Dr. Potvin’s interest in coaching grew from working with families who have children with autism spectrum disorder (ASD). Parents had clear goals and needs related to their child with ASD and their daily lives. The service provision models focus on working with the child, usually on remediating impairments, without harnessing the strengths of the family to achieve their goals. Coaching was the apparent solution, but few rehabilitation professionals were trained in this intervention.
With an interprofessional group of colleagues, Dr. Potvin developed a coaching approach called Coaching in Context which is intended to allow professionals to tap into the power of coaching within their own practice. She has used this process with families who have children with ASD, and most recently with college students who have a variety of disabilities. She has conducted research, published and presented projects all related to coaching. Dr. Potvin is currently enrolled in the School of Coaching Mastery Certified Positive Psychology Coach Program where she has earned the title of certified competent coach.
Dr. Potvin believes that “coaching is the missing tool in most health, human services and education’s professional toolbox. The students and clinicians that have taken our Coaching in Context workshop and implemented it in their workplace, have invariably seen its value, from school-based practice through acute care tertiary hospitals.” Her extensive experience with coaching and online teaching brought her to want to teach in the Jefferson’s innovative advance practice certificate in coaching.
Dr. Mulcahey was originally introduced to coaching while a member of a hospital executive team. At that time, she trained in an executive coaching for organizational performance based on the work of, Michael Jay. More recently, she has studied coaching as a complimentary approach to support persons living with and affected by chronic conditions. She has completed formal training in coaching and is a certified competent coach. She is currently completing certification in Positive Psychology Coaching. Dr. Mulcahey has extramural and intramural grant funding to examine the feasibility and outcomes of coaching persons with and affected by chronic conditions such as spinal cord injury, stroke, autism, and developmental disabilities.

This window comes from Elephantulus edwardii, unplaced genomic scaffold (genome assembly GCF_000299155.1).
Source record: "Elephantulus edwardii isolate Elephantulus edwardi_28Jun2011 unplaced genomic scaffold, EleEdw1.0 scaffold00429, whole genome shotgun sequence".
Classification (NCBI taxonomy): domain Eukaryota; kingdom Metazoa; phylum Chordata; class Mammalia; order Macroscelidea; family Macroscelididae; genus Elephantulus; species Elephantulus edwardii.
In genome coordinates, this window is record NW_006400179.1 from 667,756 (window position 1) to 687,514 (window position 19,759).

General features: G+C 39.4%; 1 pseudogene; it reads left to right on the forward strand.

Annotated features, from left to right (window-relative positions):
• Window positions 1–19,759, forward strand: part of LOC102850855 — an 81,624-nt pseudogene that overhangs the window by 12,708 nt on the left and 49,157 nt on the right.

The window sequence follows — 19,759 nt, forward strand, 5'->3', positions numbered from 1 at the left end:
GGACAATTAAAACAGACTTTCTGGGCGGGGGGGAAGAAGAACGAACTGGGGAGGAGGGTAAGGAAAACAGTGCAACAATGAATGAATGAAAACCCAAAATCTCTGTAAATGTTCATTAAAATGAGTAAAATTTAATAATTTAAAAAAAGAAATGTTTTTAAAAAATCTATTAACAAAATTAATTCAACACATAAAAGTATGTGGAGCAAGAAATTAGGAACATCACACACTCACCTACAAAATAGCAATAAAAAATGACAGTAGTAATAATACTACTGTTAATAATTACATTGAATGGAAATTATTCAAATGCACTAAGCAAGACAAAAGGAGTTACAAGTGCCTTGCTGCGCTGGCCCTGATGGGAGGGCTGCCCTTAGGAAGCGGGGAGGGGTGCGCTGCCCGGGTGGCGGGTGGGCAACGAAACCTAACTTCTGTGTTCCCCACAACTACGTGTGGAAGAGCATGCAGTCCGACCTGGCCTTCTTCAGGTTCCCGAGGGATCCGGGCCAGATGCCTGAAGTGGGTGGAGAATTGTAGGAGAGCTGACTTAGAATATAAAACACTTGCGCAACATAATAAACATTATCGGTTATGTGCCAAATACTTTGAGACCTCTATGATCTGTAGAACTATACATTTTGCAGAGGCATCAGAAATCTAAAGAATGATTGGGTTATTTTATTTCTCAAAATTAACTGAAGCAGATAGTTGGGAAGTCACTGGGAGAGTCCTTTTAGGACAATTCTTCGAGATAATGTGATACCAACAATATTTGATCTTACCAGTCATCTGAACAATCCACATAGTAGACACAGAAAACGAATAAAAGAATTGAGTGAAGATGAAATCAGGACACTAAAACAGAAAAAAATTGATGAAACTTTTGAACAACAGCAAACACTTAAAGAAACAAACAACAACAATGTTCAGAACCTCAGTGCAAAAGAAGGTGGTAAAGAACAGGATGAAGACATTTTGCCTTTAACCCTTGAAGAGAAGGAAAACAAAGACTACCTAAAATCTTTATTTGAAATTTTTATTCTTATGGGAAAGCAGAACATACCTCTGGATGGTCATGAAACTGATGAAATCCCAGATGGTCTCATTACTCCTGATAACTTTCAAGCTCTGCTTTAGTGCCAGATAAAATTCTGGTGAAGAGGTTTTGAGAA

Dr. Mulcahey’s interest in teaching Coaching in Context is directly related to her belief that persons have the capacity to live meaningful and fulfilling lives in spite of chronic conditions and challenging circumstances. She states “Coaching in Context is a skillful dialogue that uses reflective and powerful questions that support the client to identify and act upon solutions to challenges to everyday living.” Many professionals report using coaching within their practice, but have never been trained in coaching and are unable to demonstrate the essential features of coaching. Coaching is not mentoring, education or consultation under another different name.
“I am committed to teaching in this APC so that graduates can coach within their practice with a high degree of adherence to essential coaching features thereby having the greatest impact on clients they serve.”
Mrs. Gerhardt, an occupational therapist by background, is a clinical research coordinator for coaching studies including one serving caregivers of children with spinal cord injury and another with adults with spinal cord injury. As part of this coordination work, she has assisted with the development and reliability testing of the Coaching in Context fidelity measure. She also serves as a coach within a study involving caregivers of adults who have had a first-time stroke.
Mrs. Gerhardt is currently enrolled in the School of Coaching Mastery Certified Positive Psychology Coach Program where she has earned the title of certified competent coach and is currently completing certification in Positive Psychology Coaching.
Nicole reports “through my participation in coaching, I have gained much admiration for this approach for versatility with both individuals with various health conditions and their caregivers. Learning how to empower someone to identify goals and problem solve to achieve these goals is a vital skill that can be used by countless professionals to improve the quality of life of their clients. I hope to increase the awareness of this intervention and to help professionals implement it with fidelity.”